Some insurers think bad credit makes it more likely you'll file a claim some day. Bankruptcy trashes your credit, so it affects your risk score -- the insurance industry's counterpart to your credit score. Some insurers may decide you're now risky enough you have to pay higher premiums. Finding a company that offers you a better deal may take work.
Why Rates May Rise
Bankruptcy hurts your credit because most of your previous debts get wiped out. That goes on your credit report as a lot of unpaid bills. Insurers say customers who pay their bills regularly have fewer claims than customers with a bad credit history. That makes you a higher-risk investment after a bankruptcy.
It's always a good idea to get several insurance quotes before taking out a policy. After a bankruptcy, it's even more important. While some insurers place a lot of weight on credit history, others are more interested in whether you've filed claims in the past. If your claims history is clean, you're likely to get a better rate from them. Insurers don't disclose which method they use, so just keep looking until you find a good price.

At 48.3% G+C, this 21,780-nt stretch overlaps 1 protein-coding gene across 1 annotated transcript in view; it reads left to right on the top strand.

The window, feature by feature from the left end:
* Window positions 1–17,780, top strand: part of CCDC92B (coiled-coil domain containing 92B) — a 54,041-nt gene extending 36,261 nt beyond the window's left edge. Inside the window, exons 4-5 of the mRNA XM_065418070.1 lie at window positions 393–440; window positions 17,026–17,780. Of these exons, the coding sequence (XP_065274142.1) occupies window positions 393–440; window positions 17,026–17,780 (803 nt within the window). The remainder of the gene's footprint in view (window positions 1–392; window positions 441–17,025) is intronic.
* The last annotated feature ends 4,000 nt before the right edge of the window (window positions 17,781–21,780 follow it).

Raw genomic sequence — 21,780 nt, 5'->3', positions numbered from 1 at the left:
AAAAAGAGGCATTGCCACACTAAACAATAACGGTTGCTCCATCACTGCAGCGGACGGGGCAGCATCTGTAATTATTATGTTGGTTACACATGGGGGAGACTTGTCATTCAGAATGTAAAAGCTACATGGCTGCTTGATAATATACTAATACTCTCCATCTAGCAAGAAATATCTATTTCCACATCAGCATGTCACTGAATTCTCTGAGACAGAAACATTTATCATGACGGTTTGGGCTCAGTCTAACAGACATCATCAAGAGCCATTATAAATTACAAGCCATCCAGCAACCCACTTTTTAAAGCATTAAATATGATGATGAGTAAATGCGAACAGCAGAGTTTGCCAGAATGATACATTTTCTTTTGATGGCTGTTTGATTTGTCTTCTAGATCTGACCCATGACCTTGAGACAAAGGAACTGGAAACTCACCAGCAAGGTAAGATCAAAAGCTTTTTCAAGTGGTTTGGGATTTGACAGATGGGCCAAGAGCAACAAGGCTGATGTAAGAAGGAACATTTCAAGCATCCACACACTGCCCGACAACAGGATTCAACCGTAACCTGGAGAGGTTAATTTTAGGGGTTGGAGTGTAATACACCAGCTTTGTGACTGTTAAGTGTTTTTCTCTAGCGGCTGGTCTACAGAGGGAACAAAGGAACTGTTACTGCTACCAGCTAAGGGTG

A graduate of Oberlin College, Fraser Sherman began writing in 1981. Since then he's researched and written newspaper and magazine stories on city government, court cases, business, real estate and finance, the uses of new technologies and film history. Sherman has worked for more than a decade as a newspaper reporter, and his magazine articles have been published in "Newsweek," "Air & Space," "Backpacker" and "Boys' Life." Sherman is also the author of three film reference books, with a fourth currently under way.